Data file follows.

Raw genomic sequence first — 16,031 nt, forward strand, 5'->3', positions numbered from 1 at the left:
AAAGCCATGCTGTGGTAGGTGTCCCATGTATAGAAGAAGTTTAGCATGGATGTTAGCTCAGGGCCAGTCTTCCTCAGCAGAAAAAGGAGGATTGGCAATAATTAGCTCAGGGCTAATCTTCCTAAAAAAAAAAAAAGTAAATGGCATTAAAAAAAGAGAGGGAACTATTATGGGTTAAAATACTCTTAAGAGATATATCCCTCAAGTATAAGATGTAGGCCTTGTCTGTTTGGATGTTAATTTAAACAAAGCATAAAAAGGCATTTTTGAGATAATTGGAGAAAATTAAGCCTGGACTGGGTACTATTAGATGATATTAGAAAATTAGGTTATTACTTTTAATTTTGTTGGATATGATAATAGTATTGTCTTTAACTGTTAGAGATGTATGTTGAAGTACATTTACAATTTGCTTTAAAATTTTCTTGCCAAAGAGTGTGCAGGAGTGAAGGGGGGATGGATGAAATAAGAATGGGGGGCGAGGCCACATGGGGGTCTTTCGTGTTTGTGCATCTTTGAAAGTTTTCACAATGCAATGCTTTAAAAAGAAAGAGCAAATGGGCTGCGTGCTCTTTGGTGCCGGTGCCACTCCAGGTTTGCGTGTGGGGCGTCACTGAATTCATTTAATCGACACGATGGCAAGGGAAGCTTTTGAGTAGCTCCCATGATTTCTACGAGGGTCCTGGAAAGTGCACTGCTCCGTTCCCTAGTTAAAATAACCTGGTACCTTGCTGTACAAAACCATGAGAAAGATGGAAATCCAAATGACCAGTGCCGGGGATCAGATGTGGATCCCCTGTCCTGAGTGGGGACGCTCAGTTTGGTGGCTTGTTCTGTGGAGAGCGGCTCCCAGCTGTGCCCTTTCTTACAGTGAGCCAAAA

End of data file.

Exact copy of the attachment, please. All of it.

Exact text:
Raw genomic sequence first — 16,031 nt, forward strand, 5'->3', positions numbered from 1 at the left:
AAAGCCATGCTGTGGTAGGTGTCCCATGTATAGAAGAAGTTTAGCATGGATGTTAGCTCAGGGCCAGTCTTCCTCAGCAGAAAAAGGAGGATTGGCAATAATTAGCTCAGGGCTAATCTTCCTAAAAAAAAAAAAAGTAAATGGCATTAAAAAAAGAGAGGGAACTATTATGGGTTAAAATACTCTTAAGAGATATATCCCTCAAGTATAAGATGTAGGCCTTGTCTGTTTGGATGTTAATTTAAACAAAGCATAAAAAGGCATTTTTGAGATAATTGGAGAAAATTAAGCCTGGACTGGGTACTATTAGATGATATTAGAAAATTAGGTTATTACTTTTAATTTTGTTGGATATGATAATAGTATTGTCTTTAACTGTTAGAGATGTATGTTGAAGTACATTTACAATTTGCTTTAAAATTTTCTTGCCAAAGAGTGTGCAGGAGTGAAGGGGGGATGGATGAAATAAGAATGGGGGGCGAGGCCACATGGGGGTCTTTCGTGTTTGTGCATCTTTGAAAGTTTTCACAATGCAATGCTTTAAAAAGAAAGAGCAAATGGGCTGCGTGCTCTTTGGTGCCGGTGCCACTCCAGGTTTGCGTGTGGGGCGTCACTGAATTCATTTAATCGACACGATGGCAAGGGAAGCTTTTGAGTAGCTCCCATGATTTCTACGAGGGTCCTGGAAAGTGCACTGCTCCGTTCCCTAGTTAAAATAACCTGGTACCTTGCTGTACAAAACCATGAGAAAGATGGAAATCCAAATGACCAGTGCCGGGGATCAGATGTGGATCCCCTGTCCTGAGTGGGGACGCTCAGTTTGGTGGCTTGTTCTGTGGAGAGCGGCTCCCAGCTGTGCCCTTTCTTACAGTGAGCCAAAA